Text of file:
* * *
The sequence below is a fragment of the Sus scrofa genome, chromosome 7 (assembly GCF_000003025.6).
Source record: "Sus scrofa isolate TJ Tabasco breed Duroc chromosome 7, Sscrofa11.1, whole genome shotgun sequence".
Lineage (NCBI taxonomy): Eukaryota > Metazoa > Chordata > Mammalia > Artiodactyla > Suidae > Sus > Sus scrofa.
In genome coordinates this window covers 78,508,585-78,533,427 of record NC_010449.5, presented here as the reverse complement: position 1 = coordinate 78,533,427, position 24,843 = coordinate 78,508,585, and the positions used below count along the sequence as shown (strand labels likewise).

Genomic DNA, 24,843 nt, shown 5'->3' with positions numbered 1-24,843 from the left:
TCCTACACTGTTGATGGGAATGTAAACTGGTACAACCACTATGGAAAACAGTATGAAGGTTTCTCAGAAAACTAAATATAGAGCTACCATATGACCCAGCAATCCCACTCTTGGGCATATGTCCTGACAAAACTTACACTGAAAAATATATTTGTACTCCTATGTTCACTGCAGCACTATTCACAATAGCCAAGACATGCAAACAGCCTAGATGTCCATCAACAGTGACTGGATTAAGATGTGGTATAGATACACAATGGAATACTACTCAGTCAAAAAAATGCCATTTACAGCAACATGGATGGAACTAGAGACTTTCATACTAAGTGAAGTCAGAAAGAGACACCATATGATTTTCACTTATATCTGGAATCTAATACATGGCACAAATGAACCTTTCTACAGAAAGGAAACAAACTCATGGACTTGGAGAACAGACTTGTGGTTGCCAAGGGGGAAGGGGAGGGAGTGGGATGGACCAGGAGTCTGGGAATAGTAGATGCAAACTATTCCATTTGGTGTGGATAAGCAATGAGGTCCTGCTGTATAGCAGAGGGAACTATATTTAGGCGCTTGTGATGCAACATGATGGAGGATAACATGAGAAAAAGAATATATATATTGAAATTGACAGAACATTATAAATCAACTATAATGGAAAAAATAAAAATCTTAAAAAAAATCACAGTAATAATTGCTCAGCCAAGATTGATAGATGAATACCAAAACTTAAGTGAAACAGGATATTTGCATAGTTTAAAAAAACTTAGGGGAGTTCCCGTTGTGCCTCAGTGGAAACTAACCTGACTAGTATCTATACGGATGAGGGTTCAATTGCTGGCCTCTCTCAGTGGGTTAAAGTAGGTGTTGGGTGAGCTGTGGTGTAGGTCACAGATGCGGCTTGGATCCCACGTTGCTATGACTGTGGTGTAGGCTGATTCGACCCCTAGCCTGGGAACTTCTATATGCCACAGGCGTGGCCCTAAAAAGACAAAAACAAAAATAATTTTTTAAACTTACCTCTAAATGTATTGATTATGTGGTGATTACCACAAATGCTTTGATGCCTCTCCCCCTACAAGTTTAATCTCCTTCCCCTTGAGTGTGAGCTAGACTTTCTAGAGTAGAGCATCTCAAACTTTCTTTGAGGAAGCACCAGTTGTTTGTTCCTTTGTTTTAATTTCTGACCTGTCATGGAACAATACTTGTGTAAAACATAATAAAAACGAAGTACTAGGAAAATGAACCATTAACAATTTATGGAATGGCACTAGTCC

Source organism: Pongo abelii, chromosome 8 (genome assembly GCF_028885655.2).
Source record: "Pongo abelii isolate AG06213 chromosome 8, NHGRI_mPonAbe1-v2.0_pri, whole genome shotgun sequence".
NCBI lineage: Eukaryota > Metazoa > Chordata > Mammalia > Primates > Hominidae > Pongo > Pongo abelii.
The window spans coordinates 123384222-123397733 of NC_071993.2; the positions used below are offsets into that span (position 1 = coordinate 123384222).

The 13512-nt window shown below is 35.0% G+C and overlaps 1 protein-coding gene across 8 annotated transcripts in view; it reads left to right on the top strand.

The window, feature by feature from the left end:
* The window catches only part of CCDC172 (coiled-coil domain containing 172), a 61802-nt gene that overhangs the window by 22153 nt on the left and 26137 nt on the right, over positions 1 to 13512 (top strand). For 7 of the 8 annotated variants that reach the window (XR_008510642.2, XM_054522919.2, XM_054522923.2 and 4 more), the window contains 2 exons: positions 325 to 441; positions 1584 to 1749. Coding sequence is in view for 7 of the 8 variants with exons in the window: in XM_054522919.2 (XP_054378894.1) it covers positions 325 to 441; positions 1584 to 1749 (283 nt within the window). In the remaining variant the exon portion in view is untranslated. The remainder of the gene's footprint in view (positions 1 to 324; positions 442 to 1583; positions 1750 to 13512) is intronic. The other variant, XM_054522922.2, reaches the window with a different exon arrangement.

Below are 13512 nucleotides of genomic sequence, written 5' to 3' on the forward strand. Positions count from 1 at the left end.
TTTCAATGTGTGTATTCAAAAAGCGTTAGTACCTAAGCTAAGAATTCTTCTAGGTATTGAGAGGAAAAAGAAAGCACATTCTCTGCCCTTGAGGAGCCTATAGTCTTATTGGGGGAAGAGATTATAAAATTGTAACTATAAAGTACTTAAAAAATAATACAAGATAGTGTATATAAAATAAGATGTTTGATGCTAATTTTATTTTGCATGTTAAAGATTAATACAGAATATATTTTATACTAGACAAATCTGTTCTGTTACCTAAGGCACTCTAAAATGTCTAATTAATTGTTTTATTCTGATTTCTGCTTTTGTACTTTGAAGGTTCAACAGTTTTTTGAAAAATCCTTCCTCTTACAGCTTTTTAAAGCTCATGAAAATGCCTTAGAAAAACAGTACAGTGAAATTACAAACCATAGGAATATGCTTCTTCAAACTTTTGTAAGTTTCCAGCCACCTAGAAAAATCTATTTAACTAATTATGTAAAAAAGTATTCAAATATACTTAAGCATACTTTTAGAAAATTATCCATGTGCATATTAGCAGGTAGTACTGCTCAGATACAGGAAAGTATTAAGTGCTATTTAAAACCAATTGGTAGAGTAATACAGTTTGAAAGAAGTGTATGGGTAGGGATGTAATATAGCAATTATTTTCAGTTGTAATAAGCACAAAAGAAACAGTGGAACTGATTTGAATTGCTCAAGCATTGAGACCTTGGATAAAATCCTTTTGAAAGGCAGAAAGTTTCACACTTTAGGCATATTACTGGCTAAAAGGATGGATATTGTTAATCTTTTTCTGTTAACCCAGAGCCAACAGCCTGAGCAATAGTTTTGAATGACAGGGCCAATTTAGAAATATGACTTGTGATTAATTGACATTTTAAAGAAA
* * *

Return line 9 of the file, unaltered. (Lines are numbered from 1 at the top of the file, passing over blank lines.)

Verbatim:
NCBI lineage: Eukaryota > Metazoa > Chordata > Mammalia > Primates > Hominidae > Pongo > Pongo abelii.